Albas: Opening up provincial economic borders

Dan Albas regrets that legislation he introduced into Parliament was defeated by the Liberal house majority.

In my MP’s Report of June 1, I referenced the opposition #FreeTheBeer campaign that ultimately means asking that the Liberal government elevate the Comeau case to the Supreme Court for constitutional clarification.

For a quick refresher, the Comeau case was where the province of New Brunswick charged a citizen, Gerard Comeau, for personally importing beer and some spirits across a provincial border from Quebec.

What is unique about this case was that a New Brunswick judge found Comeau was not guilty on account that our Canadian constitution clearly states in Section 121 that “All Articles of the Growth, Produce, or Manufacture of any one of the Provinces shall, from and after the Union, be admitted free into each of the other Provinces.”

Regrettably, a few weeks ago the province of New Brunswick announced they will appeal this ruling.

Elevating this ruling to the Supreme Court for constitutional clarification has the potential to open up our internal economy for all Canadian producers of other products aside from just beer, wine or spirits.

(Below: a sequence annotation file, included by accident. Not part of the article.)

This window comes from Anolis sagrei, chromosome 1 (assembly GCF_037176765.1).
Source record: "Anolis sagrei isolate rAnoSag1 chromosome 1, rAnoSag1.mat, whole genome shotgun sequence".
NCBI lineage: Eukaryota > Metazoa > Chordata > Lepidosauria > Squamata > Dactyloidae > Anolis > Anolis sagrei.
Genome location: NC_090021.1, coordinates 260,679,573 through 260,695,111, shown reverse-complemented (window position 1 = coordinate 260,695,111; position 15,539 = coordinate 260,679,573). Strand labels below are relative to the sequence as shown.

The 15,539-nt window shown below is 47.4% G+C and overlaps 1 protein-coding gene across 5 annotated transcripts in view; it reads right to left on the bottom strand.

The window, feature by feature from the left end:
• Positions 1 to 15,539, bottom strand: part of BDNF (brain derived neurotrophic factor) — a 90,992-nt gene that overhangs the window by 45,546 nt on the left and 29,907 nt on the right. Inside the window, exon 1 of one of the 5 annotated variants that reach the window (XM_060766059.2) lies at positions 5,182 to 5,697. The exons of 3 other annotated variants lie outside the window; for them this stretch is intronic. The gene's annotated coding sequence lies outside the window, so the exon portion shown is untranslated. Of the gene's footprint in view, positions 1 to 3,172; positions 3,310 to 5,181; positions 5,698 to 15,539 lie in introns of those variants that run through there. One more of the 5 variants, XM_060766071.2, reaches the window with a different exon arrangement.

This obviously includes farmers and other agricultural producers.  This week, the motion I wrote on elevating the Comeau case to the Supreme Court was the subject of the Opposition day debate in the House of Commons.

This was a first in my time as an opposition MP, and I am pleased to report that both the NDP and Green Party leader Elizabeth May joined with our Conservative opposition in support of this motion.

It was only a whipped vote from the Liberal majority government that defeated the motion after some very good debate from all sides. I am reasonably confident that had the Liberal MPs been free to vote as they wished, the vote may well have passed.


Also occurring this week in Ottawa, and as I have reported in previous MP reports,  the Bill C-14, the physician assisted dying legislation, is now in the Red Chamber (as the Senate is often referred to) where the bill has received some seven different amendments .

As I reported last week, the Liberal government has indicated that it will not be accepting of any amendments to this bill so a potential standoff between the House and the Senate seems inevitable at this point.

Members of the Senate have also indicated they may reject the bill outright in the event the government does not entertain some of the proposed Senate amendments. As this is a relatively rare and uncharted situation, it is difficult to speculate on what will occur next however I will provide updates in my future reports.

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